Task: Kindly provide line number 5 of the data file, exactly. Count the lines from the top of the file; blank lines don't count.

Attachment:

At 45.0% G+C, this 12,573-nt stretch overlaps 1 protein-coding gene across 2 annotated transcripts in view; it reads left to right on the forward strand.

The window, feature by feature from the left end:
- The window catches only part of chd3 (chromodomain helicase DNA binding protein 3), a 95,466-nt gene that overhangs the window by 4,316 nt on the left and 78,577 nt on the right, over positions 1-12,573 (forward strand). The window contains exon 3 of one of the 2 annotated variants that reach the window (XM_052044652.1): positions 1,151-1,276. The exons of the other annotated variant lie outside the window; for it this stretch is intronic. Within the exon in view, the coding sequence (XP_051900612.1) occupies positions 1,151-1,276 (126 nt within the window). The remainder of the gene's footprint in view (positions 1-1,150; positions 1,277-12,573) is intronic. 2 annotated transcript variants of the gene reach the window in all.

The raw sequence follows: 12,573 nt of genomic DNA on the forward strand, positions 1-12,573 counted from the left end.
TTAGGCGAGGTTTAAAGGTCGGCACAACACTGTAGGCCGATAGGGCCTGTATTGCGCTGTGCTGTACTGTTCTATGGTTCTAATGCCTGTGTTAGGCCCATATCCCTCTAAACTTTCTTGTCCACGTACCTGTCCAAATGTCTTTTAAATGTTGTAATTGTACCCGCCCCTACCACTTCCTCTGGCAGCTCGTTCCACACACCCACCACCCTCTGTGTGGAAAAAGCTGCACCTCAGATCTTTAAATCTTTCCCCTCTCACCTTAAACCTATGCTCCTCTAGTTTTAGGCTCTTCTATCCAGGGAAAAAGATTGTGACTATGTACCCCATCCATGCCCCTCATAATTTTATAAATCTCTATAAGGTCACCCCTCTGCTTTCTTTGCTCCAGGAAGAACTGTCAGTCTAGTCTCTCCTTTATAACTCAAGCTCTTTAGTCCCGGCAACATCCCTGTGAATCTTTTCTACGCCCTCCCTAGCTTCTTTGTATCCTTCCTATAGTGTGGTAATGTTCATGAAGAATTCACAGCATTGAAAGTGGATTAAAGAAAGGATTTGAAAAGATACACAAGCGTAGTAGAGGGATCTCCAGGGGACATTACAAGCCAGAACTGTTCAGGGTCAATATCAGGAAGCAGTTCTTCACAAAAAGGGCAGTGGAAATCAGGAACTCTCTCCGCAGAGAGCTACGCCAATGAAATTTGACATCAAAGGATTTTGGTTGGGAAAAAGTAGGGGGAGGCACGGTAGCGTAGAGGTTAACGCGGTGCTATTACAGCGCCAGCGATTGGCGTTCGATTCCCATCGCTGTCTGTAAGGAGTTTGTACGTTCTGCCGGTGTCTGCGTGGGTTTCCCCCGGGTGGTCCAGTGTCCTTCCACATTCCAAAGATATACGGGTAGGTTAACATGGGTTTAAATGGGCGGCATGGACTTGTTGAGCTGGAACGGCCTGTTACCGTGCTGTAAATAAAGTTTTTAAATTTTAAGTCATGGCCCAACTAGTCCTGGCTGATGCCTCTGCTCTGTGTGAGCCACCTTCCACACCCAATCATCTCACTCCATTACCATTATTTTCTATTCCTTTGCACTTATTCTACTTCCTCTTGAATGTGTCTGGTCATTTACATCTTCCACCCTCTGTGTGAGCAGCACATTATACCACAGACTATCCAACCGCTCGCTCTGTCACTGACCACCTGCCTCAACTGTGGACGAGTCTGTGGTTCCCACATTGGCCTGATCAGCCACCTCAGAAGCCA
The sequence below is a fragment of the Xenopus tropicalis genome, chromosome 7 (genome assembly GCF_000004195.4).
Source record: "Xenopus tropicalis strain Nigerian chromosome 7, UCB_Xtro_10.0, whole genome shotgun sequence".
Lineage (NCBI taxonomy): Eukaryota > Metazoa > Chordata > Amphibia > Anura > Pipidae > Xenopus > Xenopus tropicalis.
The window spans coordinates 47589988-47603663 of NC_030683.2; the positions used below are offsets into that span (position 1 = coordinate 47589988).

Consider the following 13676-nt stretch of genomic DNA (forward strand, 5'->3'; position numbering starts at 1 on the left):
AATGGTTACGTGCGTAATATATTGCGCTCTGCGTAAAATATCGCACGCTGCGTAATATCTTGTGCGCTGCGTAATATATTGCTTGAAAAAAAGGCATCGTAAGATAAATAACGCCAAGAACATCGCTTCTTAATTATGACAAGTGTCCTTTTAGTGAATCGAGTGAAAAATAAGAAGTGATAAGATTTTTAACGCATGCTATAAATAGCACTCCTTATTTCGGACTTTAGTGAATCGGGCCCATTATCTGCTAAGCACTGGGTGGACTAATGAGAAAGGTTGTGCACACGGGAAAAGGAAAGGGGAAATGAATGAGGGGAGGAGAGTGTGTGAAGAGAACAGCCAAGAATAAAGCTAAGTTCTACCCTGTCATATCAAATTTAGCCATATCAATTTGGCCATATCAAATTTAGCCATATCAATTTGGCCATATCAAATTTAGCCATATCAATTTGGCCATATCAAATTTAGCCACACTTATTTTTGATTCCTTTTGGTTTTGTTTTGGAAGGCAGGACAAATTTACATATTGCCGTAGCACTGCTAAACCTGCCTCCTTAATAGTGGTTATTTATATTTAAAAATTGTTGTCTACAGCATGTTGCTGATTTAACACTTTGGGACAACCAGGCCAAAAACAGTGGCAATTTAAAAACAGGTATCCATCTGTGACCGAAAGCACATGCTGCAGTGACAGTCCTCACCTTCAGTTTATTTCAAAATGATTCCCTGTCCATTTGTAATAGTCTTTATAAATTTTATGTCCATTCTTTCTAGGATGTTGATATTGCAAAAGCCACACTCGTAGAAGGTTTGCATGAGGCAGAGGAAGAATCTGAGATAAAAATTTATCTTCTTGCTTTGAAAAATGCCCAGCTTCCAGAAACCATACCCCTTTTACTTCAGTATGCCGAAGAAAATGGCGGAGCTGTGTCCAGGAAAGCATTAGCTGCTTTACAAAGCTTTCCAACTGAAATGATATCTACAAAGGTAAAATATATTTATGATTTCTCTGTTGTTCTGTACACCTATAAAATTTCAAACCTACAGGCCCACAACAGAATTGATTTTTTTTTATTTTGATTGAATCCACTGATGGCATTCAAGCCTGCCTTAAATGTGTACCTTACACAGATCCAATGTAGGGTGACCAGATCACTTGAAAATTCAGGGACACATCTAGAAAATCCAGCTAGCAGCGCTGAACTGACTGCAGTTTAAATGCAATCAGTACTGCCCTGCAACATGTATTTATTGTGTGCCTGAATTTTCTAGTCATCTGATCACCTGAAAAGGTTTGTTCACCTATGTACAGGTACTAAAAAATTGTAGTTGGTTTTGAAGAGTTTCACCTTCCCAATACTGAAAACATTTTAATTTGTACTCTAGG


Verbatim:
TTAGGCGAGGTTTAAAGGTCGGCACAACACTGTAGGCCGATAGGGCCTGTATTGCGCTGTGCTGTACTGTTCTATGGTTCTAATGCCTGTGTTAGGCCCATATCCCTCTAAACTTTCTTGTCCACGTACCTGTCCAAATGTCTTTTAAATGTTGTAATTGTACCCGCCCCTACCACTTCCTCTGGCAGCTCGTTCCACACACCCACCACCCTCTGTGTGGAAAAAGCTGCACCTCAGATCTTTAAATCTTTCCCCTCTCACCTTAAACCTATGCTCCTCTAGTTTTAGGCTCTTCTATCCAGGGAAAAAGATTGTGACTATGTACCCCATCCATGCCCCTCATAATTTTATAAATCTCTATAAGGTCACCCCTCTGCTTTCTTTGCTCCAGGAAGAACTGTCAGTCTAGTCTCTCCTTTATAACTCAAGCTCTTTAGTCCCGGCAACATCCCTGTGAATCTTTTCTACGCCCTCCCTAGCTTCTTTGTATCCTTCCTATAGTGTGGTAATGTTCATGAAGAATTCACAGCATTGAAAGTGGATTAAAGAAAGGATTTGAAAAGATACACAAGCGTAGTAGAGGGATCTCCAGGGGACATTACAAGCCAGAACTGTTCAGGGTCAATATCAGGAAGCAGTTCTTCACAAAAAGGGCAGTGGAAATCAGGAACTCTCTCCGCAGAGAGCTACGCCAATGAAATTTGACATCAAAGGATTTTGGTTGGGAAAAAGTAGGGGGAGGCACGGTAGCGTAGAGGTTAACGCGGTGCTATTACAGCGCCAGCGATTGGCGTTCGATTCCCATCGCTGTCTGTAAGGAGTTTGTACGTTCTGCCGGTGTCTGCGTGGGTTTCCCCCGGGTGGTCCAGTGTCCTTCCACATTCCAAAGATATACGGGTAGGTTAACATGGGTTTAAATGGGCGGCATGGACTTGTTGAGCTGGAACGGCCTGTTACCGTGCTGTAAATAAAGTTTTTAAATTTTAAGTCATGGCCCAACTAGTCCTGGCTGATGCCTCTGCTCTGTGTGAGCCACCTTCCACACCCAATCATCTCACTCCATTACCATTATTTTCTATTCCTTTGCACTTATTCTACTTCCTCTTGAATGTGTCTGGTCATTTACATCTTCCACCCTCTGTGTGAGCAGCACATTATACCACAGACTATCCAACCGCTCGCTCTGTCACTGACCACCTGCCTCAACTGTGGACGAGTCTGTGGTTCCCACATTGGCCTGATCAGCCACCTCAGAAGCCA